|Philippines, Republic of the|
|The first humans in
the Philippine Islands are thought to have come from China and the Malayan
Archipelago some 250,000 years ago, during the Ice Age, but few remains
from that time have been discovered. Afterward, other peoples migrated to
the islands, among them Negritos, who probably arrived about 25,000 years
ago. A Mongoloid people from Southeast Asia followed about 10,000 years
later. All are thought to have reached the islands across a land bridge
that no longer exists. Larger groups of people from the regions of present-day
China and Vietnam arrived from about 7000 BC to 2000 BC. The largest migrations
to the islands, however, probably occurred after the 3rd century BC.
The last arrivals were people from the Malay Peninsula and the Indonesian
archipelago. These migrants brought with them their iron tools and a technology
that included glassmaking and tie-and-dye weaving.
By the 5th century AD a new Filipino civilization had emerged from the mixture of cultures. Traders from as far away as India became frequent visitors to the islands. Competing influences from the Middle East, India, and China brought many changes in the economy and social life. Mining, metallurgy, and lumbering developed, and gold and coins were introduced as media of exchange. By the 12th century, the powerful Sumatra-based kingdom of Sri Vijaya had also extended its considerable influence to the Philippines. Starting in the 13th century, Islam spread through the southern parts of the archipelago and became firmly established there. The Chinese Ming dynasty maintained tributary commercial and diplomatic relations with the islands throughout the 15th century.
The islands were first seen by a European in March 1521, when the Portuguese navigator Ferdinand Magellan reached them during his attempted circumnavigation of the earth in the service of Spain. The following month Magellan was killed on the island of Mactan, near Cebu Island, when he tried to impose Christianity and Spanish sovereignty on the local chief, Lapu-Lapu. For his successful defiance of the Spanish, Lapu-Lapu is a national folk hero.
The Spanish claim to the islands was disputed by Portugal, which was already in possession of the nearby Moluccas and could invoke the Treaty of Tordesillas of 1494, whereby the eastern hemisphere was reserved to Portuguese colonization. In 1542, however, a Spanish expedition reasserted the claims of Spain and named the archipelago the Islas Filipinas, or Philippine Islands, in honor of the royal heir, later King Philip II.
The first Spanish expedition to achieve lasting results was headed by Miguel Lopez de Legazpi, who landed in 1564. Legazpi gradually advanced Spanish power over the islands, and in 1572 established Manila as the administrative center. Portuguese threats were entirely eliminated after 1580, when King Philip also became king of Portugal.
Conversion to Christianity
Representatives of various Roman Catholic religious orders, such as the Augustinians, Dominicans, Franciscans, and Jesuits, came to the islands immediately after the successful Legazpi expedition. Conversions were rapid, as coercion mixed with the ceremonial splendor of the Roman Catholic rites aroused fear and admiration in the local peoples. The work of the missionaries was of utmost importance in establishing Spanish rule and was comparably important to the Filipinos, united at last into a fairly homogeneous people by a common religion. The monastic orders eventually secured the possession of large tracts of land, and they became wealthy and politically powerful.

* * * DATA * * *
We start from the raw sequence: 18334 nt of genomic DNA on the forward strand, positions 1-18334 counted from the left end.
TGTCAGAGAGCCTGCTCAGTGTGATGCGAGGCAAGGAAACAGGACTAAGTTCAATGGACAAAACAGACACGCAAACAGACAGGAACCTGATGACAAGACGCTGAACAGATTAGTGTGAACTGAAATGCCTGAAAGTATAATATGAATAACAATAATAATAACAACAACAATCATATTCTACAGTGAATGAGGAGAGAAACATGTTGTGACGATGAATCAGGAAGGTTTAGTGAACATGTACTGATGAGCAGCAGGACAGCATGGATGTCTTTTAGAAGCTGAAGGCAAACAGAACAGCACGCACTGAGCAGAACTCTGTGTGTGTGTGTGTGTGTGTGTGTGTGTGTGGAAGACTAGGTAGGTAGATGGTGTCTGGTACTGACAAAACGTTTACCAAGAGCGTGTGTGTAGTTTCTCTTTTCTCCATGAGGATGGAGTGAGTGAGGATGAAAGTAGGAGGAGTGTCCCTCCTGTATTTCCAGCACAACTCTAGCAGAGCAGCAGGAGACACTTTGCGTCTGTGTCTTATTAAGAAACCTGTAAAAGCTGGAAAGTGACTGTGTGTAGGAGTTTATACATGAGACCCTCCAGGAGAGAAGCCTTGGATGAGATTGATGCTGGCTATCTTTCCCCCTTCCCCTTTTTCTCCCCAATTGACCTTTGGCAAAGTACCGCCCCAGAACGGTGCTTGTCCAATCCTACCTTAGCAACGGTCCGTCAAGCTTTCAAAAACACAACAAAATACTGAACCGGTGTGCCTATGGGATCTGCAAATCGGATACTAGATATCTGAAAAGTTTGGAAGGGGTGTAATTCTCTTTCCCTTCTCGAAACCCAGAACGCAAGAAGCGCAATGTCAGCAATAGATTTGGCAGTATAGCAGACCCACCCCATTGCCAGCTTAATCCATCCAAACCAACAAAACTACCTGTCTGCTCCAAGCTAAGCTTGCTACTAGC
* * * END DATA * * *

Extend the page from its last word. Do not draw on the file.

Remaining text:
The Spanish Challenged
Other European nations, by the end of the 16th century, began attempts to acquire a foothold in the Philippines. English mariners, including Sir Francis Drake in 1579, harassed Spanish shipping. Later the Dutch, beginning to take an active imperialistic role in Asia, raided the islands, as well as Spanish, Chinese, Portuguese, and Japanese trading vessels. Dutch attacks gradually ceased after 1662, when the Netherlands occupied the rich Moluccas.
Upon the overthrow of Spanish rule in Mexico by the Mexican War of Independence in 1821, the Philippines were put directly under the administrative control of Madrid. Filipino nationalism, however, was little in evidence at that time, and the islands remained relatively quiet until the late 19th century.
In 1892 several secret societies were organized to act against the Spanish authorities. The foremost of these was the Philippine League, founded by José Rizal in 1891. Rizal, a political moderate who, nevertheless, was executed in 1896 by the Spanish authorities, became the martyred symbol of his nation. Truly radical was the Katipunan, or Kataastaasan Kagalang-galang na Katipunan ng mga Anak ng Bayan (The Highest and Most Respectable Society of the Sons of the People), who desired complete independence. The existence of the Katipunan was discovered by Spanish officials on August 19, 1896, and on August 26, the insurrectionists, no longer able to hide their activity, began armed hostilities.
Under the leadership of Emilio Aguinaldo, chief of the rebel forces, the insurgents were initially successful. Reinforcements from Spain, however, substantially weakened the rebellion in 1897, and in December of that year Aguinaldo and the Spanish governor-general signed the Pact of Biac-na-bató, guaranteeing Spanish reforms within three years. The pact was conditional upon the withdrawal of the Filipino leaders from the islands, and Aguinaldo went to Hong Kong with his associates. Domestic events, however, were soon overshadowed by the beginning of the Spanish-American War on April 21, 1898. On May 1 the Asian squadron of the United States Navy destroyed the Spanish fleet situated in Manila Bay.